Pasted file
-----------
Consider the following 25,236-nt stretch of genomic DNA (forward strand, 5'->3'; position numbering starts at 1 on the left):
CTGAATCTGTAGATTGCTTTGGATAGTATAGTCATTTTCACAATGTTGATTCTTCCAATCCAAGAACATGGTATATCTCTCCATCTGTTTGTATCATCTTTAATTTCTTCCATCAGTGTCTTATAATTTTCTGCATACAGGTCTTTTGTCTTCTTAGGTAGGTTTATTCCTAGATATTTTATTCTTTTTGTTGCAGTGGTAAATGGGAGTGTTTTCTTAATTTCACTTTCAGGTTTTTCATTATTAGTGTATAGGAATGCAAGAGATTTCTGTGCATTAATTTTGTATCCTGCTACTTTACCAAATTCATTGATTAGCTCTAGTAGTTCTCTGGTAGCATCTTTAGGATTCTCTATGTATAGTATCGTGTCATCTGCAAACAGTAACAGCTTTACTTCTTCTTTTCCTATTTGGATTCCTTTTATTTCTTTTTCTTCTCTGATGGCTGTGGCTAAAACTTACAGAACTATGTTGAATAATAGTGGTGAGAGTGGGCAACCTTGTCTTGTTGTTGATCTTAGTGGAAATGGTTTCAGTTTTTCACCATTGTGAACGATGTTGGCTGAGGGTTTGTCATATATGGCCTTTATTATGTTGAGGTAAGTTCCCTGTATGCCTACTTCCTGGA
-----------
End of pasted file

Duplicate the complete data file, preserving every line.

Consider the following 25,236-nt stretch of genomic DNA (forward strand, 5'->3'; position numbering starts at 1 on the left):
CTGAATCTGTAGATTGCTTTGGATAGTATAGTCATTTTCACAATGTTGATTCTTCCAATCCAAGAACATGGTATATCTCTCCATCTGTTTGTATCATCTTTAATTTCTTCCATCAGTGTCTTATAATTTTCTGCATACAGGTCTTTTGTCTTCTTAGGTAGGTTTATTCCTAGATATTTTATTCTTTTTGTTGCAGTGGTAAATGGGAGTGTTTTCTTAATTTCACTTTCAGGTTTTTCATTATTAGTGTATAGGAATGCAAGAGATTTCTGTGCATTAATTTTGTATCCTGCTACTTTACCAAATTCATTGATTAGCTCTAGTAGTTCTCTGGTAGCATCTTTAGGATTCTCTATGTATAGTATCGTGTCATCTGCAAACAGTAACAGCTTTACTTCTTCTTTTCCTATTTGGATTCCTTTTATTTCTTTTTCTTCTCTGATGGCTGTGGCTAAAACTTACAGAACTATGTTGAATAATAGTGGTGAGAGTGGGCAACCTTGTCTTGTTGTTGATCTTAGTGGAAATGGTTTCAGTTTTTCACCATTGTGAACGATGTTGGCTGAGGGTTTGTCATATATGGCCTTTATTATGTTGAGGTAAGTTCCCTGTATGCCTACTTCCTGGA